# nnan, ninf, and poison

Hi everyone,

I'd like to bring up a decision that was made a couple of years ago for reconsideration. In this review (https://reviews.llvm.org/D47963), it was decided that if an instruction with the nnan or ninf flag set has an argument or a result that is a NaN or +/-inf, respectively, it produces a poison value. I came across something today that convinced me that this was the wrong decision.

Here's a reduced version of my test case:

define double @f(double %x) {
entry:
%t1 = fadd fast double %x, 0xFFE5555555555555
%t2 = fadd fast double %x, 0xFFE5555555555555
%result = fadd fast double %t1, %t2
ret double %result
}

To my surprise, InstCombine turns that into this:

define double @f(double %x) {
ret double undef
}

What happened? InstCombine made a series of optimizations that are each fully allowed by the fast math flag and ended up with an intermediate value that was -inf, and because I used a setting which promised my program would have no infinite inputs or outputs, InstCombine declared the result of the entire computation to be poison. Here is the series of unfortunate events that led to this outcome:

%t1 = fadd fast double %x, 0xFFE5555555555555 ; t1 + -1.1984620899082105e+308
%t2 = fadd fast double %x, 0xFFE5555555555555 ; t2 + -1.1984620899082105e+308
%resuit = fadd fast double %t1, %t2 ; result = t1 + t2
->
%t1 = fadd fast double %x, 0xFFE5555555555555 ; t1 = x + -1.1984620899082105e+308
%result = fadd fast double %t1, %t1 ; result = t1 + t1
->
%t1 = fadd fast double %x, 0xFFE5555555555555 ; t1 = x + -1.1984620899082105e+308
%result = fmul fast double %t1, 2.000000e+00 ; result = t1 * 2.0
->
%t1 = fmul fast double %x, 2.000000e+00 ; t1 = x * 2.0
%result = fadd fast double %t1, 0xFFF0000000000000 ; result = x + (-inf)
->
undef ; Poison!

I fully understand that by using fast-math flags I am giving the compiler permission to make optimizations that can change the numeric results and that in the worst case, particularly in the presence of extreme values, this can result in complete loss of accuracy. However, I do not think this should result in the complete elimination of my computation (which would make it very hard to debug).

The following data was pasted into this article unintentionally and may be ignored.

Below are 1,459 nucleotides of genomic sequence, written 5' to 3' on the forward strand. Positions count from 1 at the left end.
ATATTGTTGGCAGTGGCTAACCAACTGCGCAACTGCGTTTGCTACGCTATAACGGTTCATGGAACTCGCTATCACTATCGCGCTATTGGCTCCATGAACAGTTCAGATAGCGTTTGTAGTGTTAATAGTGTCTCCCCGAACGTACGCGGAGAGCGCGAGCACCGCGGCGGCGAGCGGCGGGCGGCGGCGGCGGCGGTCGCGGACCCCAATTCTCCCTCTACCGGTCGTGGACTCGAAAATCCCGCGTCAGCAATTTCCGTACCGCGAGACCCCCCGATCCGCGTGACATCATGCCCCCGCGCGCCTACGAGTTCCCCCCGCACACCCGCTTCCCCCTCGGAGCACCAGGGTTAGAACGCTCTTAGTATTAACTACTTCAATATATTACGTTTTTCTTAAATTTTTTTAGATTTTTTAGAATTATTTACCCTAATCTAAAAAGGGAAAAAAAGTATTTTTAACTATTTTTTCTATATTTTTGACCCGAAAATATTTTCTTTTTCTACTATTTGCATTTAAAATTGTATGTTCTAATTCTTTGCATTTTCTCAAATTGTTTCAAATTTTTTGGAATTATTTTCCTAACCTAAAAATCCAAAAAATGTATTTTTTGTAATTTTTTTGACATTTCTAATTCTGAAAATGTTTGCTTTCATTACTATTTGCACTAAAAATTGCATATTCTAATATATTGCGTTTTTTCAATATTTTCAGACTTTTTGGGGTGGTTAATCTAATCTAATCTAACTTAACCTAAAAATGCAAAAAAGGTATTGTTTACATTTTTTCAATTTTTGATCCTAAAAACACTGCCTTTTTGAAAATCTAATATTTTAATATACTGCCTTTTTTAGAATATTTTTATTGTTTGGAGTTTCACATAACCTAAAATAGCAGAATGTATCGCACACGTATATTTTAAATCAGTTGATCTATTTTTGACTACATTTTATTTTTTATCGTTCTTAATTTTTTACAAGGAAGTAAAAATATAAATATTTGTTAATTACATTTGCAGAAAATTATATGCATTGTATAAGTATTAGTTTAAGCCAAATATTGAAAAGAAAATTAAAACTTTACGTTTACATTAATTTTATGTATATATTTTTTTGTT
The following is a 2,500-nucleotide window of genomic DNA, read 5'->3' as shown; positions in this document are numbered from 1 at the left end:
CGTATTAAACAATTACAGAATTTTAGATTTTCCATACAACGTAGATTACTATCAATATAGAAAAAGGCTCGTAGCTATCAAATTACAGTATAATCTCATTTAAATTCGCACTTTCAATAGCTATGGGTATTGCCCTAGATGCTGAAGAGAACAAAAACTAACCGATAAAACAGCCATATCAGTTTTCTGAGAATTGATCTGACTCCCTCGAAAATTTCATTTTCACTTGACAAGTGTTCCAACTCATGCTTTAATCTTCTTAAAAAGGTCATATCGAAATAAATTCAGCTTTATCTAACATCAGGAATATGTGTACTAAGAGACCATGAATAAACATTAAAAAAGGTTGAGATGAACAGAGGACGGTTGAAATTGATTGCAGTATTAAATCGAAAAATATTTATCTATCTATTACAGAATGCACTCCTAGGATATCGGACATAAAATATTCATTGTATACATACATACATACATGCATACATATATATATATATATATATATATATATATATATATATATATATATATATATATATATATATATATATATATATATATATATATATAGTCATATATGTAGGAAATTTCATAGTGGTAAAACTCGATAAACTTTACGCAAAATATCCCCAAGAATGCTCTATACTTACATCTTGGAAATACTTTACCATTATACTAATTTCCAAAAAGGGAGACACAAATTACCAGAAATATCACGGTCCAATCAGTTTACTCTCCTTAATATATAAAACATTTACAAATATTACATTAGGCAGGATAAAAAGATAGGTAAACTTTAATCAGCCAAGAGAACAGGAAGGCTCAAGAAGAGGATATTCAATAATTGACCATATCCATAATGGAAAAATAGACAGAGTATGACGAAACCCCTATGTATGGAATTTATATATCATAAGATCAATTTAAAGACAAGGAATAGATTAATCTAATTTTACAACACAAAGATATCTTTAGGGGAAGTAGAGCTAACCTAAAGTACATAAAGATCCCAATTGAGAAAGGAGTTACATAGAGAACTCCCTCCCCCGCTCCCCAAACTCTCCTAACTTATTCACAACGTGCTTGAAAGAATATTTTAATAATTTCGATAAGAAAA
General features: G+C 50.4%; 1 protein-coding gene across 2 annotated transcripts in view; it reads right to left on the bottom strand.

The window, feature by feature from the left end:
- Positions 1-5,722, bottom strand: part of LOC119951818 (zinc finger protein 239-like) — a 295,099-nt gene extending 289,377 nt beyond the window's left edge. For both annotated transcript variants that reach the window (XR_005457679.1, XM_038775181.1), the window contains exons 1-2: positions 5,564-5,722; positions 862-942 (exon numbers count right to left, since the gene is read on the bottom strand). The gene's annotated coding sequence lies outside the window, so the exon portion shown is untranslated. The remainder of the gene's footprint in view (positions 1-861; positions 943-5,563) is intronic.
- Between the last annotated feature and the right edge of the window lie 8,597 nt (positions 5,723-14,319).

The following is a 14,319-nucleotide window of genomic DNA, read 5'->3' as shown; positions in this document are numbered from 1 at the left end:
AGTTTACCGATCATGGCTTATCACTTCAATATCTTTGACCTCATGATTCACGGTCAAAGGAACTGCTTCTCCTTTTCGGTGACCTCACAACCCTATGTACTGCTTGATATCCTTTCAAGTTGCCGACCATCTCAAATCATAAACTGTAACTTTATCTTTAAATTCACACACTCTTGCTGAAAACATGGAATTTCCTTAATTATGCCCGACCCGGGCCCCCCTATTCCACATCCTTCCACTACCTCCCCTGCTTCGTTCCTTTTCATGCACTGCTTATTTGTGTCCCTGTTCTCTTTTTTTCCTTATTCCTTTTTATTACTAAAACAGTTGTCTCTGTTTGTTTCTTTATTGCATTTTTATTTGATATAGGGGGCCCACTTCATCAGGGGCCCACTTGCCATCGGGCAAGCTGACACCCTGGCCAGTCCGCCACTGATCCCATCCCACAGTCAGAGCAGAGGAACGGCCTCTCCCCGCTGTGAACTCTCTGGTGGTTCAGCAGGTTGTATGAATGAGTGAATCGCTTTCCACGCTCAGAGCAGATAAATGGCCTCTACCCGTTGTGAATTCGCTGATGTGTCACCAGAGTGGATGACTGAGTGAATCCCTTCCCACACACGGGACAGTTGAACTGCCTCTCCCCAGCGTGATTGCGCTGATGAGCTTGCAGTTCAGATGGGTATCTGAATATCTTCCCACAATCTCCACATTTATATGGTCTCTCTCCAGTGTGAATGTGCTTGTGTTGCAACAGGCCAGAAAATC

The thing that particularly bothers me about this example is that from a user's perspective I would understand the ninf flag to mean that my data doesn't have any infinite values and my algorithm will not produce them. I wouldn't expect to be responsible for infinite values that are the result of things that the compiler did. I expect this option to allow transformations like 'x * 0 -> 0'. I don't expect it to allow '2 * (x + VERY_LARGE_FINITE_VALUE) -> poison'. The clang documentation says -ffinite-math-only will "Allow floating-point optimizations that assume arguments and results are not NaNs or +-Inf." It seems like a significant leap from this to saying that NaN and Inf values may be treated as having introduced undefined behavior.

I would prefer the definition that Eli originally proposed in D47963:

``ninf``
No Infs - Allow optimizations to assume the arguments and result are not
+/-Inf. Such optimizations are required to retain defined behavior over
+/-Inf, but the value of the result is unspecified. The unspecified result
may not be the same each time the expression is evaluated.

Somewhat tangentially, it seems like we should avoid transformations that introduce non-finite values. Craig Topper sent me a patch which does this (at least in InstCombine) when I talked to him about this issue.

Thoughts? Opinions?

Thanks,
Andy

I agree that the root cause is no formal definition for -ffast-math and friends. AFAIK, nobody has nailed that down:

1. gcc: “This mode enables optimizations that allow arbitrary reassociations and transformations with no accuracy guarantees” [1]
2. icc: “fast[=1|2] Enables more aggressive optimizations on floating-point data” [2]
3. xlc: “some IEEE floating-point rules are violated in ways that can improve performance but might affect program correctness” [3]

All of these are effectively: “Use at your own risk. If you don’t like the result, then turn down the optimizations.”

As suggested, we can hack the offending transforms to avoid producing inf/nan at compile-time, but we can’t prevent that at run-time. We already have similar hacks for denorm constants.